Poppalooie, Oct 2015
They had mentioned the boat race was a big event, but not on the scale we expected; market stalls lined the streets on the riverbanks, make-shift bars lined the banks themselves, the local brass band had taken over a sizable restaurant on the finishing line and colourful streamers marked out the 800m or so course along the river, through which, now 50-strong crew vigorously powered their dragon boats down. It appeared they were completing qualifying runs to seed a 64 strong main draw of a knockout tournament.
Bizarrely, the race started on a bend, teams drawing lots for the noticeably shorter inside line. Stakes were high and allegedly some teams calling in ringers from Thailand to join their local village team. For us, whilst many subtleties were lost, a grand day out and best spent on the riverbanks sharing a few beers with the locals.
The next day, as chance would have it, was Poppalooie's birthday and as a fellow keen cyclist (and upstanding member of Phuket's mountain bike hashers) it was only fitting we went out for a morning ride. Following Andy's detailed instructions, we hopped onto the ro-ro ferry across the Mekong and after summiting a particularly steep incline out of the other side, Luang Prabang vanished from view and we were treated to an impressive vista of rural Laos. A breath-taking 10 mile ride followed (including more hills, views and even a river crossing!) and after a brief stop for directions from some local farmers, we found the secret waterfall. Or at least the waterfall we shall henceforth call the waterfall formerly known as the secret waterfall, as some entrepreneurial locals were in the process of erecting a zip-line course in the tree canopy beneath the falls. Still we were treated to a view in its former glory and managed to make it back in time for a pre-lunch birthday beer - you know!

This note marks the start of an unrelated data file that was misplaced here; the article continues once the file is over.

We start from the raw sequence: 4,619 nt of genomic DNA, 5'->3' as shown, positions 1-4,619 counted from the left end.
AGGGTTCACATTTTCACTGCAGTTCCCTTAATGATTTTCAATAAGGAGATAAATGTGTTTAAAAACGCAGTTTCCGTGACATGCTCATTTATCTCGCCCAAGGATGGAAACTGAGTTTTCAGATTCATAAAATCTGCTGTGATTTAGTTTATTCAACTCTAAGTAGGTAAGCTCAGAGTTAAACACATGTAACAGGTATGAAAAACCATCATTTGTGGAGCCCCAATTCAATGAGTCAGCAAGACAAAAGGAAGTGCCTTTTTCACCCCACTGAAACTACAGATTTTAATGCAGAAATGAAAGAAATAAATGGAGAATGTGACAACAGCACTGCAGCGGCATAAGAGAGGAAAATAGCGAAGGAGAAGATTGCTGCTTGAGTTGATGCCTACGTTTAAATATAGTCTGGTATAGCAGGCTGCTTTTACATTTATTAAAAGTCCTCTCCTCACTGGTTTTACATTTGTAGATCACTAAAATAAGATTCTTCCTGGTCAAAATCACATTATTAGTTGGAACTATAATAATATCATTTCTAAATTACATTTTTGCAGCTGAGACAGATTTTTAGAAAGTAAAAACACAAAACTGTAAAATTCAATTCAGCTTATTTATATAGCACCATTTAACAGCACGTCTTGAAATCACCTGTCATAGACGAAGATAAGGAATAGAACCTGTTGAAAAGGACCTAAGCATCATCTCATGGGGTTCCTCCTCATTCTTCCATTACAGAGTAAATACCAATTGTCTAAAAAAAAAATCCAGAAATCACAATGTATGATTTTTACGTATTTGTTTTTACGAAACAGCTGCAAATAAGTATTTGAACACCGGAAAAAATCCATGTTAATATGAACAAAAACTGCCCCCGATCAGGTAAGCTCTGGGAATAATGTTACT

Some much needed R&R was taken that afternoon at Oct Pop Tok. Meaning east meets west, Oct Pop Tok was founded in 2000 by Englishwoman Joanna (Jo) Smith and Laotian Veomanee (Veo) Douangdala with the aims of promoting Laos textiles and empowering the artisans. Starting as a small shop, OPT now have a number of stores across town in addition to the beautiful Living Crafts Centre where we were staying. The centre provides facilities for both the village weavers to practice their crafts and for visitors to appreciate and learn about the techniques used, in addition to the beautiful river front rooms that we were currently lazing in.
The day was rounded off with a celebratory birthday dinner at Bamboo Tree, whose specialties included fried river-weed and of course stuffed bamboo shoots, all finished off with a few shots off his rice-wine homebrew- yum!
Our final day with the Looies was spent mostly trying to get to the pottery village on the other side of the Mekong. After a failed attempt to cross to the nearby resort, we headed back into town proper to try and persuade one of the local boat men to take us. Miraculously onto the scene of disorganisation appeared our skipper, happy to transport us across at a reasonable fee and even show us around a little.
The village was a collection of cooperatives rather than an attraction in its own right, but they were more than happy for me to make a fool of myself and have a go a 'throwing a pot'. Vaguely respectable I thought, however we noted that my pot got placed in a separate pile to the saleable wares heading to the village kiln.
Sadly time had come for the Looies to depart back to sunny Phuket, but it had been fun sharing some adventures and writing on the trail! Next stop for us some volunteering at the Kuang Si Butterfly Park and our first experience with 'Workaway', which promised to be an experience for sure!